However we would prefer to simply distribute an assembly rather than the whole style & brushes project with its sources. This works, we can merge the resource dictionary from the DLL with the one of our application using the pack URI.

    Then we can manually type styles’ and brushes’ name in the XAML and it works well within designer and runtime.

    However what we can’t do is browse, preview and pick all the styles and brushes (from the resources panel) that are stored within that particular DLL as we can do when we link the full project source as you do in your example.

    Are we doing something wrong or is it a "bug" or missing part of Blend 3 (v3.0.1927.0) code? We would really like to have a feedback from you or your team about this point.

    Thanks a lot for your work, Microsoft is on the right way to split designers’ job from developers’ and expression products provide already a strong improvement in this collaboration.

    Gautier Boder, SwissTiming.

  2. unnir says:

    Hi Gautier,

    Unfortunately, that is not something we can support easily (without access to the project reference, it is not possible for us to enumerate the resources and liste them out, support renaming, etc.). Would it be possible for you to supply a design-time only resource dictionary to help the designer inside Blend using method e)?



  3. John says:

    Has any of this resource madness been fixed for Blend 4? I’ve wasted many hours trying to work around this issue without success. Your guidance is to use DynamicResource instead of StaticResource, yet it doesn’t appear this is possible when using BasedOn in a style. For example:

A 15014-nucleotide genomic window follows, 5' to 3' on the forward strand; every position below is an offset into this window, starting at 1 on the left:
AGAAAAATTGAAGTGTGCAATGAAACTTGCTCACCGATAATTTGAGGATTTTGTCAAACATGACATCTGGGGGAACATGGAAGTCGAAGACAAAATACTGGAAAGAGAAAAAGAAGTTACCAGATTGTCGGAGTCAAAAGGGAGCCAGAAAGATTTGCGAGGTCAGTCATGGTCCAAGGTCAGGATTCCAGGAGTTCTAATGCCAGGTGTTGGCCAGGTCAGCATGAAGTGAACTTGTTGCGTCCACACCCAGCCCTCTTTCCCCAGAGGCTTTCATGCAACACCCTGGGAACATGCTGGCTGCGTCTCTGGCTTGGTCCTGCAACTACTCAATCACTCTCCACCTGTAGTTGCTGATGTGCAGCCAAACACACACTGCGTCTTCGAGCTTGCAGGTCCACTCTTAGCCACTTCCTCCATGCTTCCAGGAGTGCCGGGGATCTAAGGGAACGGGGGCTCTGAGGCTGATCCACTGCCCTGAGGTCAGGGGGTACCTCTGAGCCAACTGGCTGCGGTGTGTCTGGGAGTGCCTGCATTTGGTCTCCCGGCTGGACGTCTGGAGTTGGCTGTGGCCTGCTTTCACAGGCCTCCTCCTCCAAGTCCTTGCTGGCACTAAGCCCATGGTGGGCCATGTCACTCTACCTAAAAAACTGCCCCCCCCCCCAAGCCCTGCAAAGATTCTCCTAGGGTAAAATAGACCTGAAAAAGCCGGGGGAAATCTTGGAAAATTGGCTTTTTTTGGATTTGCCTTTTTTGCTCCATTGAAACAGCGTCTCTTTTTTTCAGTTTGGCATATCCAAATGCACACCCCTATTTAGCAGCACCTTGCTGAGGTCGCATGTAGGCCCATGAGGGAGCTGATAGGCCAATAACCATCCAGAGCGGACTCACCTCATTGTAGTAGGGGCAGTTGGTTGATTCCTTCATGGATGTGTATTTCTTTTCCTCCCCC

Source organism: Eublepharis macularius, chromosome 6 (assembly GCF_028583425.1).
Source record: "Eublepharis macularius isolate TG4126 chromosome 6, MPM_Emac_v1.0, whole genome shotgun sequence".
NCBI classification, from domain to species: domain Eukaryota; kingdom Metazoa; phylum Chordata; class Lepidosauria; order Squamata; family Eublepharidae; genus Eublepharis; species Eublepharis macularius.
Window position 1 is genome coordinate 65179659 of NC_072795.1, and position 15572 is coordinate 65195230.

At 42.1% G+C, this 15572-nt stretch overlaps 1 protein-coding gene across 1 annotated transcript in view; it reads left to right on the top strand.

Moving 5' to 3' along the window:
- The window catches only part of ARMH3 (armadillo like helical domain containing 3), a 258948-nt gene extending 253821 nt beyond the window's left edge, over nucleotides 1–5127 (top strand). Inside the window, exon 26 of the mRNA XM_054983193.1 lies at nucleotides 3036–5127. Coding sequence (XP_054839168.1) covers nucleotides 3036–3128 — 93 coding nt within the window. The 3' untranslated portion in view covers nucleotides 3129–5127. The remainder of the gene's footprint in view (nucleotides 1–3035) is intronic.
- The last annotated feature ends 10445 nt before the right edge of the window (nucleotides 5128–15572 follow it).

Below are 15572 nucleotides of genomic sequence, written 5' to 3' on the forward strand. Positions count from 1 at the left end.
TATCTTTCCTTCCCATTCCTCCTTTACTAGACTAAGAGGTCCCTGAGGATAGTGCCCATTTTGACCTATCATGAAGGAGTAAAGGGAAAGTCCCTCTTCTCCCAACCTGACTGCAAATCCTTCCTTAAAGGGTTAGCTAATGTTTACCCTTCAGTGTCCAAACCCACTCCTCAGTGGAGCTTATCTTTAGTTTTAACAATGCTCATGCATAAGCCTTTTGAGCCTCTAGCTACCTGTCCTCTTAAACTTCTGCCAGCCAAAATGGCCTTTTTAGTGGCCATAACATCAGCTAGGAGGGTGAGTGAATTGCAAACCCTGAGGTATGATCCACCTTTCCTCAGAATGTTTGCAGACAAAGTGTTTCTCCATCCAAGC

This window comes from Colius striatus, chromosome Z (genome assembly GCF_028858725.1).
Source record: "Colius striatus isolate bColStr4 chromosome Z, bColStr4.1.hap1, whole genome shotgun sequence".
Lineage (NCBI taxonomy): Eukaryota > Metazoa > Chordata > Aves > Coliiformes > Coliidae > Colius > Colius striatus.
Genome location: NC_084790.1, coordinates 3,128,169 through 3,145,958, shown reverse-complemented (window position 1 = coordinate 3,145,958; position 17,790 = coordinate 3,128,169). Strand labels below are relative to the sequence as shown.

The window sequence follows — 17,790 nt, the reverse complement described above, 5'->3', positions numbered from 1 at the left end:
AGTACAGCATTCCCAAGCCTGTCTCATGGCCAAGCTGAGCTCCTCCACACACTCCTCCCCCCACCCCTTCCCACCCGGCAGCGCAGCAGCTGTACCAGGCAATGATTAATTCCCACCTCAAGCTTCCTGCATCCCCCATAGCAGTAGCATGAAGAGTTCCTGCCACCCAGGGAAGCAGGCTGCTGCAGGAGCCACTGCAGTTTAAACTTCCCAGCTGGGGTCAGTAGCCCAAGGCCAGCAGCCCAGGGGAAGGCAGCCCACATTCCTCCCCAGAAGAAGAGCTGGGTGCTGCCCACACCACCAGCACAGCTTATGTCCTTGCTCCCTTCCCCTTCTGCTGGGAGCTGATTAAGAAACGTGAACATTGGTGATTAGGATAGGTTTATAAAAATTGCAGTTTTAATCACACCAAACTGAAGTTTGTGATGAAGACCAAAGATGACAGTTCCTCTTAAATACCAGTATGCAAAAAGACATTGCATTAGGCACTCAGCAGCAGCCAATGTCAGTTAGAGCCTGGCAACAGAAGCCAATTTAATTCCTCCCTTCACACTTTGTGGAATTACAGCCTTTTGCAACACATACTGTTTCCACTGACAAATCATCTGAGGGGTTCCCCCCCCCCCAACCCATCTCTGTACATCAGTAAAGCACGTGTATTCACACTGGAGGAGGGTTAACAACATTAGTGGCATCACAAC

Defined in a Resource Dictionary and merged in App.xaml:

    <Style x:Key=MyStyle TargetType="{x:Type Label}">



    Defined in a UserControl.Resources section:

    <Style x:Key=MyDerivedStyle TargetType="{x:Type Lable}"

             BasedOn="{DynamicResource MyStyle}">



    Blend complains that DynamicResource is not allowed in this scenario, yet if you use StaticResource, it can’t find it within a UserControl. It’s a catch-22. The only way that I can make Blend happy is to declare all UserControl styles the UserControl.Resources section without using a ResourceDictionary. Needless to say, this makes ResourceDictionaries rather useless.

  4. Unni - MSFT says:

    No, unfortunately, we were not able to address this issue for Blend 4.

    (This scenario works just fine for Silverlight projects, and does not work for WPF projects)

  5. Jack says:

    How come this does not cause a problem in the VS2010 designer? App.xaml resources work just fine. VS2010 is a WPF app.

    This bug is still a real pain

  6. Adam says:

    Has there been any updates on the StaticResource bug?  I wasted half of today figuring this one out.  I'm using Blend 4.

  7. Ibrar says:

    What about UserContols that get embedded into other controls and windows? How do we handle static resource lookups in merged dictionaries?…/how-to-resolve-design-time-static-resources-in-embedded-usercontrols-in-blend-4